Outdoor market at Buck Hill approved
A Lakeville couple is launching a swap meet-style outdoor market at Buck Hill in Burnsville.
The multiple-vendor business is a new venture for Vaughn and Jennifer Wallace and yet another means by which Buck Hill, the venerable ski slope, has sought to buttress its seasonal income from skiing, snowboarding and snow tubing.
The City Council voted unanimous approval May 22 for Stop, Swap and Shop. The council approved an interim use permit that will allow the outdoor marketplace to operate from May 1 through Labor Day in September for the next two seasons. After that, if the Wallaces plan to continue the business, Buck Hill could apply for a permanent use through a planned unit development change.
Operation will be limited to Fridays, Saturdays, Sundays and holiday Mondays from 7:30 a.m. to 2 p.m.
The Wallaces plan to open on July 6, according to the business’ website.
Vendors will pay to rent a lot at the business, which will be in the ski area’s parking lot. The Wallaces expect to attract new and used merchandise wholesalers, artists and crafters, artisan designers, antiques dealers, area farmers, hobbyists, collectors, charitable organizations and perhaps even local garage sales.
Vaughn, who used to live in San Diego, modeled the business in part on Kobey’s Swap Meet at the San Diego Sports Arena, according his wife. He quit his job to work on the business plan full time, she said.
“We love the Buck Hill location and just think it’s a fabulous use for it,” Jennifer said in an interview.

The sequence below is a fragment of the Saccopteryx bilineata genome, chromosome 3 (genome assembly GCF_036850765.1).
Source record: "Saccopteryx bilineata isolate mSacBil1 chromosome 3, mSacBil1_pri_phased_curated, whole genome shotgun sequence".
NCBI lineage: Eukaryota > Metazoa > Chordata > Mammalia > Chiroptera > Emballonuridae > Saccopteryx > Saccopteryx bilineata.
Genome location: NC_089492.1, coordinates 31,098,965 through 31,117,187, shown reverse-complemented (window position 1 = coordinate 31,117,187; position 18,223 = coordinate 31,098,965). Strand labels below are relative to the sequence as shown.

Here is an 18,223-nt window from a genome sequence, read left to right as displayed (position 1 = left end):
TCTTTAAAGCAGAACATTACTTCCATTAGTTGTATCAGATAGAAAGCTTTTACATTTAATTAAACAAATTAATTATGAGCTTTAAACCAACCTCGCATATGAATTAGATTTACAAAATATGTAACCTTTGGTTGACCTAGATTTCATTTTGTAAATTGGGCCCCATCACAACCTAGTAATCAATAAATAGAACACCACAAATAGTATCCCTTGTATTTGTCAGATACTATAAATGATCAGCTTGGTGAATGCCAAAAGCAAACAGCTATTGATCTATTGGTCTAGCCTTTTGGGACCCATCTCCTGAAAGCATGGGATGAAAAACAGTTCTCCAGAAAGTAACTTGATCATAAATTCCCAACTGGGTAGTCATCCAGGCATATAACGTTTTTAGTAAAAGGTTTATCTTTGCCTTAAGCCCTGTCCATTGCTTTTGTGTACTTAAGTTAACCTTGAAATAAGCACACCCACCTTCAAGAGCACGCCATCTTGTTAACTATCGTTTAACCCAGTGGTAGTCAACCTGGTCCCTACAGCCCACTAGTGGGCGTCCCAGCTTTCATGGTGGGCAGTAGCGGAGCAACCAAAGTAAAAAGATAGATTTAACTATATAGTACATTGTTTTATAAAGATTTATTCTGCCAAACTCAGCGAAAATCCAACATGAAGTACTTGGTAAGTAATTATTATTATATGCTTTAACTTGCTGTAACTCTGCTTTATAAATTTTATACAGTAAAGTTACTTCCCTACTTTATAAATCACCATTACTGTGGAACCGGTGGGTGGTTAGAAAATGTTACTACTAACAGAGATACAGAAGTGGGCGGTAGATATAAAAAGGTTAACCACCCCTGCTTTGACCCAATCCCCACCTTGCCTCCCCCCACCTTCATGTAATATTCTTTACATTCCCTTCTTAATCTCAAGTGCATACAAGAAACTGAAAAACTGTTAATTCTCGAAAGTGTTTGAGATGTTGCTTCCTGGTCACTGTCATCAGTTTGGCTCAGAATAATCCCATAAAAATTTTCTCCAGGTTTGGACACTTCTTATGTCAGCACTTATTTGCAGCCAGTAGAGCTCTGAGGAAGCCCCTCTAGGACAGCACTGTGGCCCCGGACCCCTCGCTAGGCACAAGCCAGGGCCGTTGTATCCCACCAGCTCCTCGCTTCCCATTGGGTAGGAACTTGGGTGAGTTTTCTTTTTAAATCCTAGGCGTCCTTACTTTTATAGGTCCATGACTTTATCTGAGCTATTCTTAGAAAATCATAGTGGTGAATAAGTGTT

Vendors will need city licenses, such as transient-merchant permits and resellers licenses.
Because of the time it takes to secure resellers licenses, which require police investigations, the market may open with mostly artists and crafters, according to Jennifer. The couple hope to open with about 25 vendors and build from there, she said.
Council Member Mary Sherry voted her approval after securing a condition that vendors won’t be allowed to camp overnight on the grounds.
“I’ve seen some of these places,” Sherry said. “They’re really unsightly, and I don’t want it to look like a group that has decided to occupy Buck Hill.”
No overnight storage will be allowed. Vendors will be required to clear the premises at the end of business.
The market will have a “low impact” on the adjacent neighborhood and is a “well-designed off-season use from the peak winter activities,” a city staff report said.
To generate added income, Buck Hill already has an event center and Halloween haunted houses and leases space for a seasonal garden center.
“Buck Hill provides a regional draw into Burnsville, providing an economic benefit to the community,” the report said. Increasing year-round revenue “allows Buck Hill Inc. to further reinvest” in the ski facility and “remain competitive in the industry.”
For more information, visit www.stopswapandshop.com.